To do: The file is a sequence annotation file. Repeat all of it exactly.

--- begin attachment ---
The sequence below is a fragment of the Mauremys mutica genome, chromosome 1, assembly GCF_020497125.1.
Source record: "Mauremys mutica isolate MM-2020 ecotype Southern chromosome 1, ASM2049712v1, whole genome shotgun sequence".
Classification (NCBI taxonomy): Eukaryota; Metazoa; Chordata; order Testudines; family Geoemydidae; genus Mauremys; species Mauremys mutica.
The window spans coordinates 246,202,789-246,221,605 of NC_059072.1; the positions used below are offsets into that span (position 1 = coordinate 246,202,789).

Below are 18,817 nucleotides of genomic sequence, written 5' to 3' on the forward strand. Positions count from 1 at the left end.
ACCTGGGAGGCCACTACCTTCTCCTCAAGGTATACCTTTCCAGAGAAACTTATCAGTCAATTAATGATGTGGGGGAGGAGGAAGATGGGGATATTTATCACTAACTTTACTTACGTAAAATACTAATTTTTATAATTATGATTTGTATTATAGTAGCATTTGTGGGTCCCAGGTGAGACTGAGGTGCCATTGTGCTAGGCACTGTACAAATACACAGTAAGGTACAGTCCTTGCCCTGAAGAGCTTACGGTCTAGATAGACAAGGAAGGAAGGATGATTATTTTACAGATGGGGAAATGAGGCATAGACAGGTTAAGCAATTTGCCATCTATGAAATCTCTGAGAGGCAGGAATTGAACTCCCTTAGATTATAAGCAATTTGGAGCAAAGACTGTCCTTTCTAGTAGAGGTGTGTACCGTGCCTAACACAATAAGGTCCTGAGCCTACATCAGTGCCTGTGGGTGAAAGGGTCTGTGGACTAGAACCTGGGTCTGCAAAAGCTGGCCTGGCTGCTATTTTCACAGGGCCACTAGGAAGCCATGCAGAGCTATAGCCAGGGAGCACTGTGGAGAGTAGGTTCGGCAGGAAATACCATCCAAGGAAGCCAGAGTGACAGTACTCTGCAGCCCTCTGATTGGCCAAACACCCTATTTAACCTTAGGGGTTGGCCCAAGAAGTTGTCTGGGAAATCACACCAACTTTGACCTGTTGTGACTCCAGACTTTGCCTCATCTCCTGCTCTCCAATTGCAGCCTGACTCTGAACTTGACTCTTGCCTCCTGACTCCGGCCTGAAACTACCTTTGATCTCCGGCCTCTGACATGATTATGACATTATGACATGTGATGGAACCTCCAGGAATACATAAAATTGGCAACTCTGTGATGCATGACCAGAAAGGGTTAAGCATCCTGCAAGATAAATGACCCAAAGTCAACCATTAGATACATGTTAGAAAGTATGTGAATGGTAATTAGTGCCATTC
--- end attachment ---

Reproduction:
The sequence below is a fragment of the Mauremys mutica genome, chromosome 1, assembly GCF_020497125.1.
Source record: "Mauremys mutica isolate MM-2020 ecotype Southern chromosome 1, ASM2049712v1, whole genome shotgun sequence".
Classification (NCBI taxonomy): Eukaryota; Metazoa; Chordata; order Testudines; family Geoemydidae; genus Mauremys; species Mauremys mutica.
The window spans coordinates 246,202,789-246,221,605 of NC_059072.1; the positions used below are offsets into that span (position 1 = coordinate 246,202,789).

Below are 18,817 nucleotides of genomic sequence, written 5' to 3' on the forward strand. Positions count from 1 at the left end.
ACCTGGGAGGCCACTACCTTCTCCTCAAGGTATACCTTTCCAGAGAAACTTATCAGTCAATTAATGATGTGGGGGAGGAGGAAGATGGGGATATTTATCACTAACTTTACTTACGTAAAATACTAATTTTTATAATTATGATTTGTATTATAGTAGCATTTGTGGGTCCCAGGTGAGACTGAGGTGCCATTGTGCTAGGCACTGTACAAATACACAGTAAGGTACAGTCCTTGCCCTGAAGAGCTTACGGTCTAGATAGACAAGGAAGGAAGGATGATTATTTTACAGATGGGGAAATGAGGCATAGACAGGTTAAGCAATTTGCCATCTATGAAATCTCTGAGAGGCAGGAATTGAACTCCCTTAGATTATAAGCAATTTGGAGCAAAGACTGTCCTTTCTAGTAGAGGTGTGTACCGTGCCTAACACAATAAGGTCCTGAGCCTACATCAGTGCCTGTGGGTGAAAGGGTCTGTGGACTAGAACCTGGGTCTGCAAAAGCTGGCCTGGCTGCTATTTTCACAGGGCCACTAGGAAGCCATGCAGAGCTATAGCCAGGGAGCACTGTGGAGAGTAGGTTCGGCAGGAAATACCATCCAAGGAAGCCAGAGTGACAGTACTCTGCAGCCCTCTGATTGGCCAAACACCCTATTTAACCTTAGGGGTTGGCCCAAGAAGTTGTCTGGGAAATCACACCAACTTTGACCTGTTGTGACTCCAGACTTTGCCTCATCTCCTGCTCTCCAATTGCAGCCTGACTCTGAACTTGACTCTTGCCTCCTGACTCCGGCCTGAAACTACCTTTGATCTCCGGCCTCTGACATGATTATGACATTATGACATGTGATGGAACCTCCAGGAATACATAAAATTGGCAACTCTGTGATGCATGACCAGAAAGGGTTAAGCATCCTGCAAGATAAATGACCCAAAGTCAACCATTAGATACATGTTAGAAAGTATGTGAATGGTAATTAGTGCCATTC